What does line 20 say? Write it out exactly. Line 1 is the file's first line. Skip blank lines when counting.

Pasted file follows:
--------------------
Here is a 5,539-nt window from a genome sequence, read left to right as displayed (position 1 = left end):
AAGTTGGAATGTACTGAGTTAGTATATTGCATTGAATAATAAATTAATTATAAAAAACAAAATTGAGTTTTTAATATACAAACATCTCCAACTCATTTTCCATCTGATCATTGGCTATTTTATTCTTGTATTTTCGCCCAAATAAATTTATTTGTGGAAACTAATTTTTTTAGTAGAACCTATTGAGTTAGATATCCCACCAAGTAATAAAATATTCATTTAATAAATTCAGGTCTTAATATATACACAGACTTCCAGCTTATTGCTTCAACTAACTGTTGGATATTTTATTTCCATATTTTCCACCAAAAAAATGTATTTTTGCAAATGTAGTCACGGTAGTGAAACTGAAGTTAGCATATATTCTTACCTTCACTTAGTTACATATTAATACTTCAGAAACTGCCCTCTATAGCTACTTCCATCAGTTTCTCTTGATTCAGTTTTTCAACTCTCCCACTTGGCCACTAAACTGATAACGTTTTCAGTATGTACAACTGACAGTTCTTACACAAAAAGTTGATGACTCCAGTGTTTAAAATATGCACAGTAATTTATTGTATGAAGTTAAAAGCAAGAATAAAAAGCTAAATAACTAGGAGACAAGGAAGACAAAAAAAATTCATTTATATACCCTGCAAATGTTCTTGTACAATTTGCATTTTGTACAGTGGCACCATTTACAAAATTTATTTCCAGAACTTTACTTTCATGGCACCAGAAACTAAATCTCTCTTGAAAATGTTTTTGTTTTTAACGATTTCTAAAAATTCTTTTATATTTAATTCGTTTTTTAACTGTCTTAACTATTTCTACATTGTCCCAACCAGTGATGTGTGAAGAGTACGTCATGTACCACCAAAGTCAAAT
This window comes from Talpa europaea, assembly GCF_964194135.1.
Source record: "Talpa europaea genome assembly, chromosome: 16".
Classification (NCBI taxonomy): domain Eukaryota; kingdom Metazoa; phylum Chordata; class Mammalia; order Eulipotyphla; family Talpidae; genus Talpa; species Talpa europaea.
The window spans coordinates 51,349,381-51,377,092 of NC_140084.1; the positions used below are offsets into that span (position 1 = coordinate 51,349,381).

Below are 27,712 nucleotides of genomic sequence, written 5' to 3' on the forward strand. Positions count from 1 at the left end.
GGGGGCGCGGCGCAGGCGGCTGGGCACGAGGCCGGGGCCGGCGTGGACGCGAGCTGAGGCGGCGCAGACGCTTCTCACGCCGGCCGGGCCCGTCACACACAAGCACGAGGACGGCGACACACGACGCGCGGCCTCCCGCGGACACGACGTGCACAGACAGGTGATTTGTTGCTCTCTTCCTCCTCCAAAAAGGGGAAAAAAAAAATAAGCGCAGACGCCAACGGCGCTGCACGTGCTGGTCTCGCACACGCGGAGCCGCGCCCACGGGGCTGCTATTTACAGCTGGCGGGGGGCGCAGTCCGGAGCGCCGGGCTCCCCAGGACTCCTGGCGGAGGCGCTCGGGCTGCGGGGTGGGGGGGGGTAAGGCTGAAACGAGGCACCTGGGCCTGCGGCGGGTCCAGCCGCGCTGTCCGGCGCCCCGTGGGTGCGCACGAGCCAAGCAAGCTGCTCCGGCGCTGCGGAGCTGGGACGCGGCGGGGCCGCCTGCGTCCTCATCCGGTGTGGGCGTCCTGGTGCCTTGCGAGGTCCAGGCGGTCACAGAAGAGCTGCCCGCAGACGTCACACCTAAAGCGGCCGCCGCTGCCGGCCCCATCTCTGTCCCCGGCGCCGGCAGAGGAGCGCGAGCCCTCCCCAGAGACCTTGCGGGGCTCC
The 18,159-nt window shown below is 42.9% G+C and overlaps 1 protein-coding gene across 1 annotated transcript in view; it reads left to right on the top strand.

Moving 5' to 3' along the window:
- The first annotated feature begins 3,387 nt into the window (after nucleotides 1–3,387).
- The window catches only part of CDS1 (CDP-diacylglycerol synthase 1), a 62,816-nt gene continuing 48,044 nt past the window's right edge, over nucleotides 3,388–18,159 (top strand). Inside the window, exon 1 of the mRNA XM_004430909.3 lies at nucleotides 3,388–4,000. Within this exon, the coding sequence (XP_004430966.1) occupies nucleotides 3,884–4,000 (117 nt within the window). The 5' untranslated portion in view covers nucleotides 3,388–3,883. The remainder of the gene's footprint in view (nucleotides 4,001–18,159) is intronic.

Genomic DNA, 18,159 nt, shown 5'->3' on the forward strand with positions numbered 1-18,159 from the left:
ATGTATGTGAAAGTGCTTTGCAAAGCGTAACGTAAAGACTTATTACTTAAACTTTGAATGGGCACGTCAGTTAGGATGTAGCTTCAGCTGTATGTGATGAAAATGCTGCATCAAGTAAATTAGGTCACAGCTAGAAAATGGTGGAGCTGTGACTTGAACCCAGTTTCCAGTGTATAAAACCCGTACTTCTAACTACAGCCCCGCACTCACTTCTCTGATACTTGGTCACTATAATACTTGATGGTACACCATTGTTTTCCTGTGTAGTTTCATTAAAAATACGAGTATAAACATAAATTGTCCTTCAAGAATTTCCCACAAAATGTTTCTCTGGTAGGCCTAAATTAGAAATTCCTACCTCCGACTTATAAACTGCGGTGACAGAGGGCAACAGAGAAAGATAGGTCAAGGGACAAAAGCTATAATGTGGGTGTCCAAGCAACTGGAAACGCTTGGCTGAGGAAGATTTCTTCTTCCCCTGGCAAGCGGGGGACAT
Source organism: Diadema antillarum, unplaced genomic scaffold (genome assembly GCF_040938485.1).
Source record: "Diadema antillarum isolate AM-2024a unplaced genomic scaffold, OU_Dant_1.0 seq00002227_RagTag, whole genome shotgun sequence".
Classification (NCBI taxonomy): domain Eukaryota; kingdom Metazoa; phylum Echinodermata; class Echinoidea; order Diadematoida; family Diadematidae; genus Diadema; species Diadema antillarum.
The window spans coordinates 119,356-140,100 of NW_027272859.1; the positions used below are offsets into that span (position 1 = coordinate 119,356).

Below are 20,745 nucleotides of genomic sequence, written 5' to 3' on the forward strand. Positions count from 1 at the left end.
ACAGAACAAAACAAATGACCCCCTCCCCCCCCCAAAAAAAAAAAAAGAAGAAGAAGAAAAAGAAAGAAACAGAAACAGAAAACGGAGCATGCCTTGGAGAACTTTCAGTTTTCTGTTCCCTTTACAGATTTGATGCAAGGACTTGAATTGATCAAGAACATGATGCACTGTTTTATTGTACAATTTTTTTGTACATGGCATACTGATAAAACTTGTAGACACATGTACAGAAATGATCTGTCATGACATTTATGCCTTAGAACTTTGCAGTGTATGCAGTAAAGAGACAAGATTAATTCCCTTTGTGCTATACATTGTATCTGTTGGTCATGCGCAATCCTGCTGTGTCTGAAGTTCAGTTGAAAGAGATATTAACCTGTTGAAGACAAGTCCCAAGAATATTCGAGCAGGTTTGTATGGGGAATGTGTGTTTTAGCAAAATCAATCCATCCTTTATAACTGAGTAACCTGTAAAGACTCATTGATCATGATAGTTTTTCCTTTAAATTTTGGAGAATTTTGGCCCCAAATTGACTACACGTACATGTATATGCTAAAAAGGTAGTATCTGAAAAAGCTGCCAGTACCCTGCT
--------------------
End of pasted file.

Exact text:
ACAGAACAAAACAAATGACCCCCTCCCCCCCCCAAAAAAAAAAAAAGAAGAAGAAGAAAAAGAAAGAAACAGAAACAGAAAACGGAGCATGCCTTGGAGAACTTTCAGTTTTCTGTTCCCTTTACAGATTTGATGCAAGGACTTGAATTGATCAAGAACATGATGCACTGTTTTATTGTACAATTTTTTTGTACATGGCATACTGATAAAACTTGTAGACACATGTACAGAAATGATCTGTCATGACATTTATGCCTTAGAACTTTGCAGTGTATGCAGTAAAGAGACAAGATTAATTCCCTTTGTGCTATACATTGTATCTGTTGGTCATGCGCAATCCTGCTGTGTCTGAAGTTCAGTTGAAAGAGATATTAACCTGTTGAAGACAAGTCCCAAGAATATTCGAGCAGGTTTGTATGGGGAATGTGTGTTTTAGCAAAATCAATCCATCCTTTATAACTGAGTAACCTGTAAAGACTCATTGATCATGATAGTTTTTCCTTTAAATTTTGGAGAATTTTGGCCCCAAATTGACTACACGTACATGTATATGCTAAAAAGGTAGTATCTGAAAAAGCTGCCAGTACCCTGCT